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If you think female wind players are limited to the flute or oboe, with an occasional soprano or alto saxophonist thrown in, get ready for Claire Daly, who plays baritone sax with a big roundhouse sound - although from the looks of the cover photo of "Swing Low" it's almost as big as she is.
But however she may heft it, Daly's baritone should end forever any gender prejudice that may still exist in jazz circles, for if this disc had come in anonymously the story would only be about the passionate intensity and assurance of the baritone playing, the suave execution of the tunes, the excellence of the group, and so on.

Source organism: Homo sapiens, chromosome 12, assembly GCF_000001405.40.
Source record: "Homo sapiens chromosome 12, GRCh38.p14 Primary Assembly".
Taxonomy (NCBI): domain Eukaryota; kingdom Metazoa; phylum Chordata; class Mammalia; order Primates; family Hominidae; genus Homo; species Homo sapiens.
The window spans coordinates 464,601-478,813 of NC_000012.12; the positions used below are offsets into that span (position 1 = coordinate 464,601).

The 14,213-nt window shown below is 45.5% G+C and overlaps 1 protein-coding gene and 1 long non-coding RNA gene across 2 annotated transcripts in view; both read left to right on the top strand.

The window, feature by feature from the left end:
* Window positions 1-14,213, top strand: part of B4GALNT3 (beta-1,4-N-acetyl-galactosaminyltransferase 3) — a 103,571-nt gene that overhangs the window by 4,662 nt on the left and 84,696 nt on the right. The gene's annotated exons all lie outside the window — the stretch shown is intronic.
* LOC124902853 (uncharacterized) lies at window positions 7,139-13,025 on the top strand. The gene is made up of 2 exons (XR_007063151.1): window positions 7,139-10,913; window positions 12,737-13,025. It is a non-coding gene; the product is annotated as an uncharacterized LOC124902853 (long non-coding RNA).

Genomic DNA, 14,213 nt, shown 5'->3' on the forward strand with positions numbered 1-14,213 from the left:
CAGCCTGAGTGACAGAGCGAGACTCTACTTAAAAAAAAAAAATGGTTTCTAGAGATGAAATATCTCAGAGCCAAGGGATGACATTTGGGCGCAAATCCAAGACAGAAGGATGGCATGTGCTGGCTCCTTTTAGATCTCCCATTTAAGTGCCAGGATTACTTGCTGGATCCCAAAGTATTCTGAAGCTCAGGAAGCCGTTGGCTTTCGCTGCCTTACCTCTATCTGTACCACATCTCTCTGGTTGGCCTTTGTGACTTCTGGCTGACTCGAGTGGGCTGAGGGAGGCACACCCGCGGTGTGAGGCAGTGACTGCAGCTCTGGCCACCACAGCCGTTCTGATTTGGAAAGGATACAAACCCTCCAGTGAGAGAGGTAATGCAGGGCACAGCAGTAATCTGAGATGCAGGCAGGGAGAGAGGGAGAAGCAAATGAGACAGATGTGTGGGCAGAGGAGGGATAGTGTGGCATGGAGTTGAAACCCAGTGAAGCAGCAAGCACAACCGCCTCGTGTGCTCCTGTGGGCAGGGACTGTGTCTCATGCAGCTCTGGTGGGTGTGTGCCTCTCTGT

Daly can play hard bop. She can play the blues. She brings all the chryselephantine power of her instrument to the proceedings, but she can also make that elephant jump. The great reedman George Garzone shows up on a few tracks, but he does not outshine the leader.
Excellent mainstream baritone jazz from a musician with tremendous ability.
Claire Daly, bari s; Eli Yamin, p; Dave Hofstra, b; Peter Grant, d; George Garzone, ts (tracks 3, 7, 11).
Track listing: Swing Low / I've Got the World on a String / I've Grown Accustomed to Her Face / For All We Know / You Make Me Feel So Young / Lady's Blues / The Chooch / Sharp Turn / I Wished on the Moon / I Thought About You / Little Old Lady.
I love jazz because it mixes intellect and emotion in a very spontaneous way.
I was first exposed to jazz by liberating a Coltrane and a Pharoah Sanders record from a friend in NYC and listening to them over and over until I got it.
My advice to new listeners is you have to take the time to listen to some jazz tunes a number of times until it starts to make sense.